With today being World Mental Health Day (October 10, 2020) World Record Paddleboarder and dryrobe® ambassador Cal Major shares her own personal experiences with mental health and how being out on the water helps her manage her mental wellbeing…

Let’s just get one thing clear from the outset. We all have mental health, just as we all have physical health. Each of us may need to tackle certain mental illnesses throughout our life, just as we might physical ailments.

I never truly appreciated this until I fell ill with depression myself a couple of years ago. It was after I had just completed the biggest expedition of my life so far: stand-up paddle boarding 1,000 miles from one end of Great Britain to the other – Land’s End to John O’Groats.

Mental health benefits of paddleboarding. Cal on her boardI had spent two months on the water every day and had just achieved something that nobody had ever accomplished before, and yet afterwards, instead of that feeling of elation and self-confidence, I plunged into darkness and self-loathing.

Prior to my expedition, I had also recently lost one of my best friends to suicide and hadn’t been able to get my head around how she could have done it. But this was a point where for the first time in my life I understood, and I forgave her.

Difficult to cope at times

It’s hard to describe depression to somebody who hasn’t experienced it and I suspect a lot of people who have experienced other mental health illnesses might say the same.

We can empathise with a broken bone or a headache because most of us have experienced similar physical pain before, but the utter despair and hopelessness that accompanies depression can feel very isolating. Even the idea of getting out of bed gave me a feeling of such deep pain and anguish.

I have always been very connected to the sea, as a surfer, kite surfer, scuba diver and stand-up paddleboarder. It’s the place I feel most at home and as a vet I’m fascinated by the wildlife there.

Cal ius a dry robe ambassador

I love nothing more than feeling like I’m a part of the ocean, whether that’s face to face with the wildlife as I’m diving through kelp or coral; harnessing the power of the wind in my kite as I skim along the water; or feeling the connection to a wave as it propels me down its face and I dance along its surface.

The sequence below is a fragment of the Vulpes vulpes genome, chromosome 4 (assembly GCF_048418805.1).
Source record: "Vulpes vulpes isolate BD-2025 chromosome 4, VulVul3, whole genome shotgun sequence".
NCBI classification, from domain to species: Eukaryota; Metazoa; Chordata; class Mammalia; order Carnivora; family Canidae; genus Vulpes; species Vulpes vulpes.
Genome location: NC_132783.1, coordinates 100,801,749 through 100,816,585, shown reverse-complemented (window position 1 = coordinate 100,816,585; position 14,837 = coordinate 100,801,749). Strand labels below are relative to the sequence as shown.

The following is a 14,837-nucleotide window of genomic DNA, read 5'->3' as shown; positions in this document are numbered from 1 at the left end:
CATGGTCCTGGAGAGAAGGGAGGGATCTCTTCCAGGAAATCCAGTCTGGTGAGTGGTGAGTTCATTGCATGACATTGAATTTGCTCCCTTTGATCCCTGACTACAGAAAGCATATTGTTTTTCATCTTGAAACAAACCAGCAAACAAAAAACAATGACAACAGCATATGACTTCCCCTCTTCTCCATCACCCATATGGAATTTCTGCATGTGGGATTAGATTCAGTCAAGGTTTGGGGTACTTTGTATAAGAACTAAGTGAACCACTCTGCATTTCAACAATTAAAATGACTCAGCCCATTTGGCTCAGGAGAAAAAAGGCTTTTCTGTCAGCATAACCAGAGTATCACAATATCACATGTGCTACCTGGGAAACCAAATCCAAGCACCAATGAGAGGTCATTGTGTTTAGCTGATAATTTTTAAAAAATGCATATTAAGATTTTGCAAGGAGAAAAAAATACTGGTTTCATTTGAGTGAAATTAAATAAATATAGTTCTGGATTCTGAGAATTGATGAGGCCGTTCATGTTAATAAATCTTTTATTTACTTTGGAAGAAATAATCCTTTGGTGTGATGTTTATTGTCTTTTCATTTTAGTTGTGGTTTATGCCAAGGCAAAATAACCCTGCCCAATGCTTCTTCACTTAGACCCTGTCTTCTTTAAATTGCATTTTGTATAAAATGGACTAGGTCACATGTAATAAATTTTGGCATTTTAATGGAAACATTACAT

Getting back into the sea on my long road to recovery from depression was sometimes very difficult – the ocean holds no prisoners and demands respect.

Helping with my mental health

However, she also doesn’t judge – you might be having a fantastic day or a terrible one and she’ll treat you the same, greet you with the same energy and the same endless horizon to help you find your place in the world.

When I was at my worst with depression, I couldn’t surf. I judged myself so harshly, and my fitness had dwindled so much that the sport that used to bring me so much joy now brought me to tears.

However, I could just about manage to pull on my swimsuit and wade slowly into the cold water, and the feel of the ocean on my skin was the elixir I needed to guide me towards recovery.

Cal on her SUPSwimming in the sea, sometimes even just for two minutes, brought me crashing so quickly back into the present, away from all the dark thoughts circulating through my head, that I would often find myself giggling or even belly laughing for the first time in weeks as I ducked my head under the waves, threw water into the air to watch the mini rainbows made by the droplets, or bobbed silently watching the horizon.

I didn’t need to be fit enough to catch a wave, just getting in was enough, and the thrill and sense of achievement would make everything seem okay for a few minutes, and sometimes a few hours.

Recovering from depression

I am grateful to have mostly recovered from that depressive episode now, but I’m hyper-conscious of the warning signs that I might be slipping back. Spending time in nature, particularly in or on the sea, is my absolute priority for maintaining my mental health now.

If I’m starting to feel the despair or unhelpful self-talk creeping back in, I take myself to my nearest swimming spot and slip into the cold water.

 Cal Major is an ambassador for dryrobe®, producers of the world’s most advanced change robe. To find out more visit dryrobe.com